The indictment does not charge the defendants with interfering in the US election, although the officers are part of the same military intelligence unit that prosecutors say interfered in the 2016 US presidential election by hacking Democratic email accounts.
The attacks in this case are “some of the most destructive, costly and egregious cyberattacks ever known,” said Scott Brady, the United States Attorney for the Western District of Pennsylvania, where the 50-page indictment been filed.
“Time and time again, Russia has made it clear: they will not live up to accepted standards, and instead they intend to continue their destructive and destabilizing cyber behavior,” said FBI Deputy Director David Bowdich.
Calendar has nothing to do with US election, officials say
One of the six defendants in the case announced Monday was among Russian military intelligence officers accused of hacking in Special Advocate Robert Mueller’s investigation into Russian electoral interference.
The timing of the arraignment was unrelated to the upcoming U.S. election, Deputy Attorney General John Demers said.
He said that despite continued warnings about Russian interference in the election, Americans “should be sure that a vote cast for their candidates will be counted for that candidate.”
The 50-page indictment, filed in federal court in Pittsburgh, also accuses hackers of deploying malware in 2017 that crippled computers around the world, including a hospital in Pennsylvania and a pharmaceutical company.
The criminal conspiracy alleged by the Department of Justice allows prosecutors to include allegations of victims who are not based in the United States.
None of the six accused are currently in custody, but the Justice Department has in recent years eagerly indicted a foreign hacker in absentia with the aim of creating a message of deterrence.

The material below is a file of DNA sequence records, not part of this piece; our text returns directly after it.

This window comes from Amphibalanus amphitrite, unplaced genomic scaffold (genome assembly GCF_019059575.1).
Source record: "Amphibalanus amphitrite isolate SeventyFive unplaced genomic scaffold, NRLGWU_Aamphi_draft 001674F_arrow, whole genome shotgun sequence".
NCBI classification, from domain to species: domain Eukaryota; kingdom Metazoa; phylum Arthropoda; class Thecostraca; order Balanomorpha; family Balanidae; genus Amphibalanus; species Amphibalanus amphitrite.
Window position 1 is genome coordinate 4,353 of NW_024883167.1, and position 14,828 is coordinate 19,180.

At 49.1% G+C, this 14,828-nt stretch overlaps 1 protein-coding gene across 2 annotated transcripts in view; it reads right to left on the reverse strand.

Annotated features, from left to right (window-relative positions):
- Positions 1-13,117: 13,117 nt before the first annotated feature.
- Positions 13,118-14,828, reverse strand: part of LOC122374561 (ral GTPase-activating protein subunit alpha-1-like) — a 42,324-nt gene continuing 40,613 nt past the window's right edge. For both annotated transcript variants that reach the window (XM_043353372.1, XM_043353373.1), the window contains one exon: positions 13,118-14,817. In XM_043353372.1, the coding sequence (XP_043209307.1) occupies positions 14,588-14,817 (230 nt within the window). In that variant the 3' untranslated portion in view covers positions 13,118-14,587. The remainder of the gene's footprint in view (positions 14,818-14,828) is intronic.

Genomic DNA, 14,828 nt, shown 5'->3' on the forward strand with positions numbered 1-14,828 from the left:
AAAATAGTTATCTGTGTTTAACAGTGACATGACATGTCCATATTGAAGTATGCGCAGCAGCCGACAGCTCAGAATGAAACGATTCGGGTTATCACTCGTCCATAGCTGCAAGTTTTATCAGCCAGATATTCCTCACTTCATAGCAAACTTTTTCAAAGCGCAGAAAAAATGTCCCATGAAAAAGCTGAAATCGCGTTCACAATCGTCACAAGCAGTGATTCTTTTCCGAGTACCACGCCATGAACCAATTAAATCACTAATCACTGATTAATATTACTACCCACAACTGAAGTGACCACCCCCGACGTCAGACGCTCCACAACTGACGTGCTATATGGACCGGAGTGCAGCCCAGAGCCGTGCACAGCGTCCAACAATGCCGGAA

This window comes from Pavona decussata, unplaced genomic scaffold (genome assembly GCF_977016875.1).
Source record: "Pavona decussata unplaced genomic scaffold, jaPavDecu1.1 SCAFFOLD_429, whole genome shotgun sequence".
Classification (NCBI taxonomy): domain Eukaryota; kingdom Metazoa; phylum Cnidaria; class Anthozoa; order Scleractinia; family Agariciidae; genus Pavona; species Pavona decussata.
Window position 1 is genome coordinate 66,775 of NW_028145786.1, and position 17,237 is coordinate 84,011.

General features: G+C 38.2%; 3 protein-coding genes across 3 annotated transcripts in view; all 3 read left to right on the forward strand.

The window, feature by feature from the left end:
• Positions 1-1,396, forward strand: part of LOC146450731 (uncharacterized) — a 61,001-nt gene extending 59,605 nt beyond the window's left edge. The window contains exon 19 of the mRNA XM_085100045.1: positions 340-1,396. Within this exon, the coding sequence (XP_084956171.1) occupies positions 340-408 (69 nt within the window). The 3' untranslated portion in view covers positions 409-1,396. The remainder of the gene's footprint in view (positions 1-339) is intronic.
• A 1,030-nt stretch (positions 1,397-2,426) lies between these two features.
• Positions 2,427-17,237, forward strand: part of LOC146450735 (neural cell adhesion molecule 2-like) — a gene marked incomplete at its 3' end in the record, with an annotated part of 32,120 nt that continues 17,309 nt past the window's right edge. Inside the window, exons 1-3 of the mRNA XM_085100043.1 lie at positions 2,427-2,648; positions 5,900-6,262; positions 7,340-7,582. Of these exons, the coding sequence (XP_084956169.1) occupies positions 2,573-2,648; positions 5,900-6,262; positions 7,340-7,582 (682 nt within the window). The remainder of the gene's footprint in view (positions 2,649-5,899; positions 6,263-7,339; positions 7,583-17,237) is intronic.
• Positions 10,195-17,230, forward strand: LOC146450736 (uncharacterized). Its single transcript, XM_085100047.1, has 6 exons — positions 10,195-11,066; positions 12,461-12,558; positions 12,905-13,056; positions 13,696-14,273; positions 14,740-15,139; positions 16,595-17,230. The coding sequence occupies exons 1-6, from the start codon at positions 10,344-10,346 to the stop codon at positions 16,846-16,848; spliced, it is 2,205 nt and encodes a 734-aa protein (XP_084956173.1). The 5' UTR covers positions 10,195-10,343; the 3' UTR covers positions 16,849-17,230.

“No country has armed its cyber capabilities as maliciously or irresponsibly as Russia, causing unprecedented damage gratuitously to seek small tactical advantages and satisfy outbursts of spite,” said US Deputy Attorney General John Demers , the most senior national security official in the justice ministry.
He called it “the most disruptive and destructive series of computer attacks ever attributed to a single group.”
The indictment gives details of the hacks which in some cases had already received special attention for the havoc they had caused.
The controversy known as “Macron Leaks”, for example, was the leak of more than 20,000 emails related to Macron’s campaign in the 2017 election in the days leading up to his victory. The involvement of bots has raised questions about the possible involvement of Vladimir Putin and the Russian government.
The leaks, which gained media attention in France, were shared by WikiLeaks and several alternative right activists on Twitter, Facebook and others.
Olympic organizers, target athletes
British officials said unit 74455 of the Russian military intelligence agency GRU carried out “cyber-reconnaissance” operations against Olympic Games organizers, logistics service providers and sponsors.
They said the activity included setting up fake websites and online accounts masquerading as key people to use in future hacking attempts.
More than 250 athlete medical records have been released and confidential data from some of the world’s biggest sports organizations – the Olympics, world athletics, FIFA – has been stolen in what US prosecutors have called retaliation for anti-doping sanctions.
“The actions of the GRU against the Olympic and Paralympic Games are cynical and reckless. We condemn them in the strongest terms, ”said British Foreign Minister Dominic Raab.
Other organizations linked to the Olympics have also been hit by hackers: the world athletics body, which suspended Russia in 2015 for widespread doping; Canada’s Anti-Doping Agency, a scathing critic of Russia; the Court of Arbitration for Sport, which ruled against some Russian athletes. Moscow has repeatedly denied these allegations.
Russia was banned from the world’s biggest sporting events for four years in December due to widespread doping offenses, including the Tokyo Games, originally scheduled for this year, but have been postponed due to the coronavirus pandemic.